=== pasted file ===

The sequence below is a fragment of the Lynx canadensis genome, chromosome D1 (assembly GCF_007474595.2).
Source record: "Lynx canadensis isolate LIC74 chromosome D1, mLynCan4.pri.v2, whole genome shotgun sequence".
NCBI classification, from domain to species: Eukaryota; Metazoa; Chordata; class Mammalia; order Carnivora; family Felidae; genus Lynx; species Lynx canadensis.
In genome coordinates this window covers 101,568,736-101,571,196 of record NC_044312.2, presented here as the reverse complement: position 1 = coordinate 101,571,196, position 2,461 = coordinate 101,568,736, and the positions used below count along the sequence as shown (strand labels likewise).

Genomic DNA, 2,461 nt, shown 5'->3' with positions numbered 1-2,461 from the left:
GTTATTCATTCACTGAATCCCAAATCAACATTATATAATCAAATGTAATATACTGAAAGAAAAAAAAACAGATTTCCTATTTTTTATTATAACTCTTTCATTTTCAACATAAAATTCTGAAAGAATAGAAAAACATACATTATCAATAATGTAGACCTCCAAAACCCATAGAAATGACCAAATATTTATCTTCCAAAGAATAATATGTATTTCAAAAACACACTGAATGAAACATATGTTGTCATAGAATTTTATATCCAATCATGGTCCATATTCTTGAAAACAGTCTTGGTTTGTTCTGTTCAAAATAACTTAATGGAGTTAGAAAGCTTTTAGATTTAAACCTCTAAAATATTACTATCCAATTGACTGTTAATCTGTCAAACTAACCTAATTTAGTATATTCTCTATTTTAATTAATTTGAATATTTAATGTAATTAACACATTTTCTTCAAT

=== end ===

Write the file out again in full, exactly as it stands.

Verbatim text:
The sequence below is a fragment of the Lynx canadensis genome, chromosome D1 (assembly GCF_007474595.2).
Source record: "Lynx canadensis isolate LIC74 chromosome D1, mLynCan4.pri.v2, whole genome shotgun sequence".
NCBI classification, from domain to species: Eukaryota; Metazoa; Chordata; class Mammalia; order Carnivora; family Felidae; genus Lynx; species Lynx canadensis.
In genome coordinates this window covers 101,568,736-101,571,196 of record NC_044312.2, presented here as the reverse complement: position 1 = coordinate 101,571,196, position 2,461 = coordinate 101,568,736, and the positions used below count along the sequence as shown (strand labels likewise).

Genomic DNA, 2,461 nt, shown 5'->3' with positions numbered 1-2,461 from the left:
GTTATTCATTCACTGAATCCCAAATCAACATTATATAATCAAATGTAATATACTGAAAGAAAAAAAAACAGATTTCCTATTTTTTATTATAACTCTTTCATTTTCAACATAAAATTCTGAAAGAATAGAAAAACATACATTATCAATAATGTAGACCTCCAAAACCCATAGAAATGACCAAATATTTATCTTCCAAAGAATAATATGTATTTCAAAAACACACTGAATGAAACATATGTTGTCATAGAATTTTATATCCAATCATGGTCCATATTCTTGAAAACAGTCTTGGTTTGTTCTGTTCAAAATAACTTAATGGAGTTAGAAAGCTTTTAGATTTAAACCTCTAAAATATTACTATCCAATTGACTGTTAATCTGTCAAACTAACCTAATTTAGTATATTCTCTATTTTAATTAATTTGAATATTTAATGTAATTAACACATTTTCTTCAAT